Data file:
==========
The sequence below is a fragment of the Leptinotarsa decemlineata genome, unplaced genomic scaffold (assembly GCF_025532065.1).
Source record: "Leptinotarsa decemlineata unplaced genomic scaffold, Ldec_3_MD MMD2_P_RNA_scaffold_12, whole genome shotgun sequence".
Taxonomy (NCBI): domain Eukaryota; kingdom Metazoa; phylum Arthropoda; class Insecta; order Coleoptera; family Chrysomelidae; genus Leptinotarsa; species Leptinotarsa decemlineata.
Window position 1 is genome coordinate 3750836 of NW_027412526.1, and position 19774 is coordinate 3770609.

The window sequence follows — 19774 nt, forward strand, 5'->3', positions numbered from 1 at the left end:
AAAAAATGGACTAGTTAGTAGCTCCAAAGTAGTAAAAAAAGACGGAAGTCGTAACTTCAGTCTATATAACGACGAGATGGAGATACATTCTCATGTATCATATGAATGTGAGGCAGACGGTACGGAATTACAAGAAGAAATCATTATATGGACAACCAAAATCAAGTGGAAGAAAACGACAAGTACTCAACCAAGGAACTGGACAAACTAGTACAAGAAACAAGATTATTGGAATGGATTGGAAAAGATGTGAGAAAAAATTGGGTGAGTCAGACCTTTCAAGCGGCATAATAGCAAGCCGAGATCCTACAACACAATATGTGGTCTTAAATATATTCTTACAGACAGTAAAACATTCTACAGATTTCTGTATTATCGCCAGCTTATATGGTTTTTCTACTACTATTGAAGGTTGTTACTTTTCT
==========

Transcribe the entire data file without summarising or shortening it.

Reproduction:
The sequence below is a fragment of the Leptinotarsa decemlineata genome, unplaced genomic scaffold (assembly GCF_025532065.1).
Source record: "Leptinotarsa decemlineata unplaced genomic scaffold, Ldec_3_MD MMD2_P_RNA_scaffold_12, whole genome shotgun sequence".
Taxonomy (NCBI): domain Eukaryota; kingdom Metazoa; phylum Arthropoda; class Insecta; order Coleoptera; family Chrysomelidae; genus Leptinotarsa; species Leptinotarsa decemlineata.
Window position 1 is genome coordinate 3750836 of NW_027412526.1, and position 19774 is coordinate 3770609.

The window sequence follows — 19774 nt, forward strand, 5'->3', positions numbered from 1 at the left end:
AAAAAATGGACTAGTTAGTAGCTCCAAAGTAGTAAAAAAAGACGGAAGTCGTAACTTCAGTCTATATAACGACGAGATGGAGATACATTCTCATGTATCATATGAATGTGAGGCAGACGGTACGGAATTACAAGAAGAAATCATTATATGGACAACCAAAATCAAGTGGAAGAAAACGACAAGTACTCAACCAAGGAACTGGACAAACTAGTACAAGAAACAAGATTATTGGAATGGATTGGAAAAGATGTGAGAAAAAATTGGGTGAGTCAGACCTTTCAAGCGGCATAATAGCAAGCCGAGATCCTACAACACAATATGTGGTCTTAAATATATTCTTACAGACAGTAAAACATTCTACAGATTTCTGTATTATCGCCAGCTTATATGGTTTTTCTACTACTATTGAAGGTTGTTACTTTTCT